From the Louis Hemon novel "M. Ripois and His Nemesis" about Andre Ripois, a philanderer in pursuit of love and riches from Paris to London. Andre is breaking up with his wife, Catherine, ... See full summary »
Evlyne, a judge's young wife, falls in love with Remy, that lives in Paris, during Holidays. After following him in the lovers city, she decides to return home to inform her husband about ... See full summary »
Oslo, April 19th 1945, as the Third Reich is living its last days, a group of Nazis and sympathizers (a Wehrmacht general; an SS commander and his "assistant"; an Italian industrialist and ... See full summary »
Gervaise Macquart, a young lame laundress, is left by her lover Auguste Lantier with two boys... She manages to make it, and a few years later she marries Coupeau, a roofer. After working ... See full summary »
French filmmaker Rene Clement presents Alan Delon as a petty criminal on the run from the underground. On the Rivera, he seeks refuge in a flophouse whose soup line is served by Jane Fonda ... See full summary »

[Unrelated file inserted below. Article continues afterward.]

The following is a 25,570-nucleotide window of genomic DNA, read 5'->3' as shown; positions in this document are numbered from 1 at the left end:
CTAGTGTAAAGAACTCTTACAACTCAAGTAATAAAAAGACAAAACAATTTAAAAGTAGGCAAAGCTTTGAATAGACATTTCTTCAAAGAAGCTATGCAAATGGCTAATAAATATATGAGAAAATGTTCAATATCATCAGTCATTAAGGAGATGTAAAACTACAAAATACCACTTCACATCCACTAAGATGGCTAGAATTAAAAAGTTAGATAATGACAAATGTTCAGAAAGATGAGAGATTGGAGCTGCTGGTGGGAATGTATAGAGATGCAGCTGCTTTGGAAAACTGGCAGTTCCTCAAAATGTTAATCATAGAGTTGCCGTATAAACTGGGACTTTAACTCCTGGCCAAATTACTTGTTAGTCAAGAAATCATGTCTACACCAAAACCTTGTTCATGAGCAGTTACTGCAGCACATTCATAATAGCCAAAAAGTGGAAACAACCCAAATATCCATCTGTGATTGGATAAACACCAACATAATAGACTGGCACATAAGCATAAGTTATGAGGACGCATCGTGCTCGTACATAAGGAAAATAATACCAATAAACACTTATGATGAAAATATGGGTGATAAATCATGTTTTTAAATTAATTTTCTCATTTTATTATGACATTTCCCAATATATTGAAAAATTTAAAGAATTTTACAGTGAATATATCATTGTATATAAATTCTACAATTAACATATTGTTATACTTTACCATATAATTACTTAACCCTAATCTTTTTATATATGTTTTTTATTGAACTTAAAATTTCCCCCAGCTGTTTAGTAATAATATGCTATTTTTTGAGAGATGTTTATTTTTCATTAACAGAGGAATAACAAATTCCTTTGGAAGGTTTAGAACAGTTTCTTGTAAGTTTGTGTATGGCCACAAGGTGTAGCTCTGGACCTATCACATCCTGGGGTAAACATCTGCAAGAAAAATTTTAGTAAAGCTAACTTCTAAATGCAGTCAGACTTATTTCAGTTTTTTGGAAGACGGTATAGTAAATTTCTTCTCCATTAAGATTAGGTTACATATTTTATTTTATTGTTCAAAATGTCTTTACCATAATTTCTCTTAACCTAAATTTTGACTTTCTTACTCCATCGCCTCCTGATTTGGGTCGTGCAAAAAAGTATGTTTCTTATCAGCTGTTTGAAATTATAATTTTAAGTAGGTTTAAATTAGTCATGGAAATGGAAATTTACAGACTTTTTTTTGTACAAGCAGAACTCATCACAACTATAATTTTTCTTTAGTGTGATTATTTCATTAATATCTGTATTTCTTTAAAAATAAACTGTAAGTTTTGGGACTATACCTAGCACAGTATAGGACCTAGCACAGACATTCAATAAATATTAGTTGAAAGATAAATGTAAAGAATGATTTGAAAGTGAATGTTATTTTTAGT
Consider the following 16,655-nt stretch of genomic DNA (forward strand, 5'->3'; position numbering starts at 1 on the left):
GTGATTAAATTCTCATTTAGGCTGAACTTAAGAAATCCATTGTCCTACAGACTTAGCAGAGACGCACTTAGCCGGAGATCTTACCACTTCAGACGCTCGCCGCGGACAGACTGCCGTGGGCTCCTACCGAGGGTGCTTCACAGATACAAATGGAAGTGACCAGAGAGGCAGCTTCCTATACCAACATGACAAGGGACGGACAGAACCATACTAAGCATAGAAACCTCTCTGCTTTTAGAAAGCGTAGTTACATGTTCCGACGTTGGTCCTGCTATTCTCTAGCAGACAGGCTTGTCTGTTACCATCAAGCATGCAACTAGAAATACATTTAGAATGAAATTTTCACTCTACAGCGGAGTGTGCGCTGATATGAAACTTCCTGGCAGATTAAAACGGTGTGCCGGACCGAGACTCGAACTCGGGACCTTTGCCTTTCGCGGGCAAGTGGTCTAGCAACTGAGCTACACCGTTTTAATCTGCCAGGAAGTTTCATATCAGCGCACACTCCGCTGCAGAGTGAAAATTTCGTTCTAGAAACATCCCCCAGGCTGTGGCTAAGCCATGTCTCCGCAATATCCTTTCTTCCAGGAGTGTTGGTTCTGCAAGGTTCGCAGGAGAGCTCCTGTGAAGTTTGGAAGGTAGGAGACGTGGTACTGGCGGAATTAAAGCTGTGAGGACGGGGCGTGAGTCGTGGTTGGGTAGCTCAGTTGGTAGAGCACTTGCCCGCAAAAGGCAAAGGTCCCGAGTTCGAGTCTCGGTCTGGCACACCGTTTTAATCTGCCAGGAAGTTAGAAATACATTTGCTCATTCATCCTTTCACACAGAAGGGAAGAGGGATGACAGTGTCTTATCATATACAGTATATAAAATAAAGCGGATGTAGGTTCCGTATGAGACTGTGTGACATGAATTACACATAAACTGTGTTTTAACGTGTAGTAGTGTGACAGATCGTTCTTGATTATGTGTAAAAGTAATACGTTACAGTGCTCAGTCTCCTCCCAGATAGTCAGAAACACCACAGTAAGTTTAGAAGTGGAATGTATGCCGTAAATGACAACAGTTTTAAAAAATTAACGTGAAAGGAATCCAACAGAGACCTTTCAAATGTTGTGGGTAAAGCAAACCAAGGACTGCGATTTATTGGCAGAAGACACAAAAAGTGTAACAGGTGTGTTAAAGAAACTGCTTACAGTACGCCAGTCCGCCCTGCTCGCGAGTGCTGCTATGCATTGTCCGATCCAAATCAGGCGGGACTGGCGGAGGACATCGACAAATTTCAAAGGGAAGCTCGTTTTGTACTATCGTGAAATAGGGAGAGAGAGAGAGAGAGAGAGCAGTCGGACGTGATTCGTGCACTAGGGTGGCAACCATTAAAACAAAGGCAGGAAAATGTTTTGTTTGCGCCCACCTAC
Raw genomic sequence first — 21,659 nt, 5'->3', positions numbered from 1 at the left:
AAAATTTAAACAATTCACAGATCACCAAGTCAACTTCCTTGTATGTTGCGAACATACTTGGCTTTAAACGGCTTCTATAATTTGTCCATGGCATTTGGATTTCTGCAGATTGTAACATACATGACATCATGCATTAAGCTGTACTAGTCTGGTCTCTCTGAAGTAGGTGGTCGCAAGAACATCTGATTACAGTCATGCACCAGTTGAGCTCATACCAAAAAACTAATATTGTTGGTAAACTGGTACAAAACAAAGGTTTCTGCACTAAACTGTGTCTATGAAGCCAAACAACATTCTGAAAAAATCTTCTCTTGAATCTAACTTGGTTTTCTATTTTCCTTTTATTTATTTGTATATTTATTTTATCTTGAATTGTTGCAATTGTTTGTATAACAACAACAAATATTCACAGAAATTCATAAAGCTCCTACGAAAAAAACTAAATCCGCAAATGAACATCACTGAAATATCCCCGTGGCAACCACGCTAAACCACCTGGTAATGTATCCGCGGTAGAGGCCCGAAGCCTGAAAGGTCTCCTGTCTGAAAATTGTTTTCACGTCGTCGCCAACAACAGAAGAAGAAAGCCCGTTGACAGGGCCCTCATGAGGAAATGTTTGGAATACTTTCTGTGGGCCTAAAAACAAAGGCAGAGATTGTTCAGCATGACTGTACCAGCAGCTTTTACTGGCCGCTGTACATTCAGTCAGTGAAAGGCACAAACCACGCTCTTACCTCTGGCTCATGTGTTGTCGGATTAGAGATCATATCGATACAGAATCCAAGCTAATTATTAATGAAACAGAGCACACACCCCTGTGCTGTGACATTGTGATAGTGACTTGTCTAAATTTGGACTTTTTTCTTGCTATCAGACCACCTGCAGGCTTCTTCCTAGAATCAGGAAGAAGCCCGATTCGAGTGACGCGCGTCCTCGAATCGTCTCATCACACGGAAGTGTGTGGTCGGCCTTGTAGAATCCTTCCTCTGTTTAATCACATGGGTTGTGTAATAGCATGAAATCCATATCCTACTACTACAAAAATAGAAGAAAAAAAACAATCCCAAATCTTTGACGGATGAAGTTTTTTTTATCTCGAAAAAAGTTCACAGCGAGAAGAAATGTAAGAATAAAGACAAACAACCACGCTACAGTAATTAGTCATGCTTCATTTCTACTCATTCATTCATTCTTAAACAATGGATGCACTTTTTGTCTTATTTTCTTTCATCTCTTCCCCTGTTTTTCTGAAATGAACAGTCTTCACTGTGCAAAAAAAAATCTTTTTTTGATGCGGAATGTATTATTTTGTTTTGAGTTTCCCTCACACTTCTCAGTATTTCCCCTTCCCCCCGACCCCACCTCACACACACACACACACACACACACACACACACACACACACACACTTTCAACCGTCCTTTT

It's the spring of 1944 and Therese is in a hurry to get back to Paris. The trains aren't running from the village where she has gone to visit her father's grave and to fill two suitcases ... See full summary »
My summary says all of my point of view. It goes even over the top, for a really excellent piece of propaganda should not be understood as propaganda But since all the reviewers pointed that this movie, made just at the end of the war, was sugar-coating French supposed general behaviour during the war and German occupation, it's maybe time to speak about the film itself.
Though naive, it's a compelling story, extremely well shot and acted. Noël Noël, Paul Frankeur and above all Nadine Alari --I discover this very talented young woman-- are touching and in tune all along the reels.
René Clément shows his mastery in the filming, angles, movements and composition.
And the last scene before the epilogue, when father and son are meeting again, is an absolute tear-jerker.
Have a break, indulge yourself in watching Le Père tranquille. You won't regret those 90 minutes.
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